I got a call a couple days ago from some lobbyist group trying to convince me that the EPA shouldn't be allowed to regulate greenhouse gases. Their reasoning? You guessed it: doing so would "hurt the economy." My response: "perhaps, but it would help the planet." Clearly, we had little to talk about, so we hung up.
It boggles the mind, this weighing of profit over planet. Taking the long view of things, it's impossible to conclude that those who favor the former over the latter are certifiably insane.
And yet, the thing is, they're not insane. They're behaving, in fact, in perfectly sane, indeed eminently rational ways. According to rational choice theory, most of us, when given an either-or choice, will choose the one that is most rational for our immediate circumstances. If the choice is between having a job today and having a planet 100 years from now, it's rational to choose the former over the latter. And so most people do.
This reminds me of discussions we've had in one of my classes this semester. Why, we've wondered, did northeastern woodlands Native peoples in the seventeenth and eighteenth centuries over-hunt and over-trap fur-bearing animals? Couldn't they see that they were depleting the very resources on which they relied? Weren't they--according to the popular stereotype--environmentally conscious enough to want to preserve for the seventh or seven hundredth generation the land's bounty?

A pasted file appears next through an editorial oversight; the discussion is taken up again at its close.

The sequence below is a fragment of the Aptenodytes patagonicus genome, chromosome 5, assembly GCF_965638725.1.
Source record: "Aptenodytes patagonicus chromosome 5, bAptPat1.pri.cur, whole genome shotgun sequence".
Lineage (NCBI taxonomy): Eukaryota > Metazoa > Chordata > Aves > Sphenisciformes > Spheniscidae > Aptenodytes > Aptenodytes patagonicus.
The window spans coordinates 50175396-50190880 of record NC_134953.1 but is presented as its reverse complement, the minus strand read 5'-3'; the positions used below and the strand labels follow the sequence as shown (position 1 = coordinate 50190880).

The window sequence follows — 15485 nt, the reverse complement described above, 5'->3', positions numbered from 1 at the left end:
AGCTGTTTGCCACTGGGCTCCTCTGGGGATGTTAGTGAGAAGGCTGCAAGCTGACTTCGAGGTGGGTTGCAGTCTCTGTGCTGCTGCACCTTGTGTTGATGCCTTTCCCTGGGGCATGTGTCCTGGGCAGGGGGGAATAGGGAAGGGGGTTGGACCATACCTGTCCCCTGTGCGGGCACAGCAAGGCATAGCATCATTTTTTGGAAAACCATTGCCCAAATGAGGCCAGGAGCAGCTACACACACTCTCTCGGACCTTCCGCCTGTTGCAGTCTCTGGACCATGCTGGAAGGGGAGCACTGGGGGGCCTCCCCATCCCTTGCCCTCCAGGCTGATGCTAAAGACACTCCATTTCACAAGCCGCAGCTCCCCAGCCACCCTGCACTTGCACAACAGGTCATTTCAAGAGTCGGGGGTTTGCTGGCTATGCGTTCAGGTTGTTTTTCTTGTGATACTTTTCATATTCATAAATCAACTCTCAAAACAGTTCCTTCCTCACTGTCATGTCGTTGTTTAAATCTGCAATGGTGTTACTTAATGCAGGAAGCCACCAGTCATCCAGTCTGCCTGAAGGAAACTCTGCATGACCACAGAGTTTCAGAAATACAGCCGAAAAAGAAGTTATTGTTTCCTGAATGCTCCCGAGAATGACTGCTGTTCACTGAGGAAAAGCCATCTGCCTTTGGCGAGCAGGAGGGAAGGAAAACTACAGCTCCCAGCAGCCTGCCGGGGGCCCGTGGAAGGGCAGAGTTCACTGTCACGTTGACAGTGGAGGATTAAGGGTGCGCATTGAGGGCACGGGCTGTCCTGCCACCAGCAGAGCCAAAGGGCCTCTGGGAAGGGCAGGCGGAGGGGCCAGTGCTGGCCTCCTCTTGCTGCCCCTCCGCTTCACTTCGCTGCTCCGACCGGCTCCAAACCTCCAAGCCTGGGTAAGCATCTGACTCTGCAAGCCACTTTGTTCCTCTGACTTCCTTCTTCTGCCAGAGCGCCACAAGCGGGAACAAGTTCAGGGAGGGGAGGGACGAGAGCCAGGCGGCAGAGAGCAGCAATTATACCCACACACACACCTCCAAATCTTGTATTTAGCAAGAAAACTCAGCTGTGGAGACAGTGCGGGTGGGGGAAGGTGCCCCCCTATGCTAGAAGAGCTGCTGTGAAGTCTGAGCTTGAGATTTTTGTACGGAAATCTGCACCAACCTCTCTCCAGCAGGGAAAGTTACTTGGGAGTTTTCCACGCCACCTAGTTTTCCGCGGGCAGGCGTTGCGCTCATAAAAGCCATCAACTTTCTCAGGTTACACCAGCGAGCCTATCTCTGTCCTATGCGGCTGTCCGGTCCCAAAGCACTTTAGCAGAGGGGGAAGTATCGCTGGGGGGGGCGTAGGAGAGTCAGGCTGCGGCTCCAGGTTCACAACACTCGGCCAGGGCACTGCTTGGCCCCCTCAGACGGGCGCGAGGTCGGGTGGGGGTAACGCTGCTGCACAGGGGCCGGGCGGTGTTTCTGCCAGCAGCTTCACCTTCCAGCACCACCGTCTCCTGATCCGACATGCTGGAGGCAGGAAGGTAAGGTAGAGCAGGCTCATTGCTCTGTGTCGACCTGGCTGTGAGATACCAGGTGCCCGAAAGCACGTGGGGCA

Perhaps they were. But they were also enmeshed in a colonial economy wherein just about the only valuable commodity they could sell or trade was furs. Their populations were decimated, their forests were falling, their lands were diminishing, their languages and cultures were threatened--and they still had to feed their families. Given the choice to do so over the choice to preserve hypothetical future beaver and deer, they rationally chose the former.
The same holds true in contemporary Native Nations. Some of my students were troubled, given the prevailing stereotypes, to hear of the presence of extractive, and highly destructive, industries on Indian reservations. How could Indian peoples damage the lands of their ancestors? Well, Indian peoples live, by and large, on the submarginal lands to which they've been relocated; poverty in their communities is endemic; opportunities for education or advancement are practically non-existent; and when the coal company comes knocking, the rational choice is to open the door and let them in.
All of this simply goes to show that to make a truly rational choice, one that empowers communities while at the same time embracing planetary health, we need a third option. And that third option can only come from systemic change; individual communities generally don't have it at their disposal or within their means.
Which is exactly why we need the EPA to regulate greenhouse gases. That, in conjunction with programs that help individuals pay the bills and that promote renewable energy and green jobs, would be a step toward that third option.